You check in with her as soon as you wake up. She dominates the conversation over your morning cup of coffee, and you’re busy with her on and off throughout the workday. Bored? Why not check out what’s happening with her, it’ll only take a second…
We get it— on a personal level, your relationship with Facebook can be pretty hot and heavy. As business user, your Facebook presence and relationships likely take up more time than you realize…or more time than what benefits your business.
The truth is, a long-term committed relationship with Facebook won’t necessarily have the long-term payoff that your business is looking for.
Recent articles have surfaced predicting the death of Facebook—one such study says the social network will lose 80% of its peak user base between 2015 and 2017. If you’re a business owner, the predicted drop off isn’t too far away.
While it’s important to grow your social media presence, be it the allegedly doomed Facebook, the short and sweet Twitter or the rampant Pinterest, you need to take a big(ger) picture approach to your online marketing strategy. Doing so will ensure you’ll be thriving regardless of the social media flavor of the week (or decade).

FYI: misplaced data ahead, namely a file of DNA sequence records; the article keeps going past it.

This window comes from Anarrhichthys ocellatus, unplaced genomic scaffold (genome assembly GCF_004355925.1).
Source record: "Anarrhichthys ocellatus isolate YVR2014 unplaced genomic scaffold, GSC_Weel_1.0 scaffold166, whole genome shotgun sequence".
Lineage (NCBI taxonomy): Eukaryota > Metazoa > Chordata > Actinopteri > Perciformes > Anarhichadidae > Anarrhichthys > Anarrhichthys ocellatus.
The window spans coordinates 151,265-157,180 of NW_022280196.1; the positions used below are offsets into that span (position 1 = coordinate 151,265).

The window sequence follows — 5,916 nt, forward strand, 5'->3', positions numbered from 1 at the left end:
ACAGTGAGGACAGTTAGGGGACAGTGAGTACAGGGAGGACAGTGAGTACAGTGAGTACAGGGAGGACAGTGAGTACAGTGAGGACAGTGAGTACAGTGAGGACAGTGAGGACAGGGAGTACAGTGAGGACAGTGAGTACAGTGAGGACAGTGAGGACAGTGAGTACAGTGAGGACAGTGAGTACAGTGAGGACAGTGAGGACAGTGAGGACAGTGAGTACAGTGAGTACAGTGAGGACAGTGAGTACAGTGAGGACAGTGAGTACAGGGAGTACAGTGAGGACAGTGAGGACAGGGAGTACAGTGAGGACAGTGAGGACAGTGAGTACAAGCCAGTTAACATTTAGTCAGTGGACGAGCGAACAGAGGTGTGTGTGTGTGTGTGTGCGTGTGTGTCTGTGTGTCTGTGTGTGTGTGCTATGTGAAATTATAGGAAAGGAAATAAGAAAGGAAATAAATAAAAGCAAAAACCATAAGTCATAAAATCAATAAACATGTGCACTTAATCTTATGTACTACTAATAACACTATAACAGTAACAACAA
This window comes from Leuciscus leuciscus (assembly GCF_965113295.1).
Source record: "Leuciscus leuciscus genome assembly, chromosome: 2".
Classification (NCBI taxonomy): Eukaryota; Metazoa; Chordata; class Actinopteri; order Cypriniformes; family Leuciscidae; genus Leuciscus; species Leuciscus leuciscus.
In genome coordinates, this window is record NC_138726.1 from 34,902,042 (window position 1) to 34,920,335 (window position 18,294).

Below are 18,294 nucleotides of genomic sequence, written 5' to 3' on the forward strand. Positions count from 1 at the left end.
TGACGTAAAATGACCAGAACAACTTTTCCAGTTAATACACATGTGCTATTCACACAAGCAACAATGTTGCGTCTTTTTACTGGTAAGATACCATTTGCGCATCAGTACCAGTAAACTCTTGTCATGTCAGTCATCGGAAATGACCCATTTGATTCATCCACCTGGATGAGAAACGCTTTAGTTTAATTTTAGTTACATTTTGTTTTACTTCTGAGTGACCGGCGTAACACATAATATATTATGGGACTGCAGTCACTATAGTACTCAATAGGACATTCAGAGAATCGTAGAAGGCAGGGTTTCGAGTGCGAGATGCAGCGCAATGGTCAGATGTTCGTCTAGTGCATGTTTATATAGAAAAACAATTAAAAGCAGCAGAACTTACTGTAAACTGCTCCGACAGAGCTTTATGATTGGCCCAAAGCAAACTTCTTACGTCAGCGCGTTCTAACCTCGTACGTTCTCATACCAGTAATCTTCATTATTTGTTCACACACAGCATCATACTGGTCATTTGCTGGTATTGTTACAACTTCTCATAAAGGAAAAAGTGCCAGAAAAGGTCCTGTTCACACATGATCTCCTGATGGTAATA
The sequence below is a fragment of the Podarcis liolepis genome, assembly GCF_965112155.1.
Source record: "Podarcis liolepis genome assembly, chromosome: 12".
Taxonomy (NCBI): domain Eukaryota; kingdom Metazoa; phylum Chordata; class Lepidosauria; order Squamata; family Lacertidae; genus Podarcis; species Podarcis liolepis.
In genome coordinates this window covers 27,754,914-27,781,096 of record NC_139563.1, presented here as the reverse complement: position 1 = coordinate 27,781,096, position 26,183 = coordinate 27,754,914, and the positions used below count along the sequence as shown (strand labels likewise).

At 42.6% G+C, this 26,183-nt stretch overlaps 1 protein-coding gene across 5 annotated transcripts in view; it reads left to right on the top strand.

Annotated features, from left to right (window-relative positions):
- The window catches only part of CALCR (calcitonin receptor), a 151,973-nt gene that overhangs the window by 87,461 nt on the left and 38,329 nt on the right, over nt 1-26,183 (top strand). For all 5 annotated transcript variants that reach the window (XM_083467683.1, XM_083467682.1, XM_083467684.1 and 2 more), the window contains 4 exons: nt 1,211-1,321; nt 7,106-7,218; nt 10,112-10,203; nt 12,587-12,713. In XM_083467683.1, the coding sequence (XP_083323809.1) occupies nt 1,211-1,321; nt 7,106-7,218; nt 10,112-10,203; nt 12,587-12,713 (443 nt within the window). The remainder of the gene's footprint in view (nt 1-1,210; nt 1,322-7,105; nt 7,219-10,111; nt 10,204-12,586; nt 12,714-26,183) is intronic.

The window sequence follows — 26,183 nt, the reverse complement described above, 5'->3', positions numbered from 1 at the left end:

Here’s what we recommend:
1. Be active on more than one platform. The standbys are great—Facebook and Twitter—but have you considered making short how-to videos for YouTube or Vimeo? Could your business benefit from Tumblr, the blogging platform that allows you to quickly repost and follow sites or brands you love? Invest in multiple sites where you can post rich, dynamic and engaging content.
2. …and blogging is a simple, straightforward means to doing that. Investing in well-crafted, creative and intelligent content is, bottom line, the bare minimum for ending your long-term relationships with Facebook. Start with blogging to ease the transition into or out of any social media “relationship.” Blogging gives you immediate access to content that represents your brand, company and style. And did we mention it can be a crucial component to supporting and driving great SEO?
3. Most importantly, stay faithful to creating, connecting with and supporting great content. It will, for the foreseeable future, outlast many short-lived themes and trends in social media and online marketing. With content that’s true to your business, you’ll serve not only your clients and potential clients, but search engines as well.
So don’t be dismayed by the passing of Facebook, or get overly invested in any one particular social network. Use the ones that work best for your business, diversify, and focus on creating solid on-site content. Don’t worry—you’ll rebound.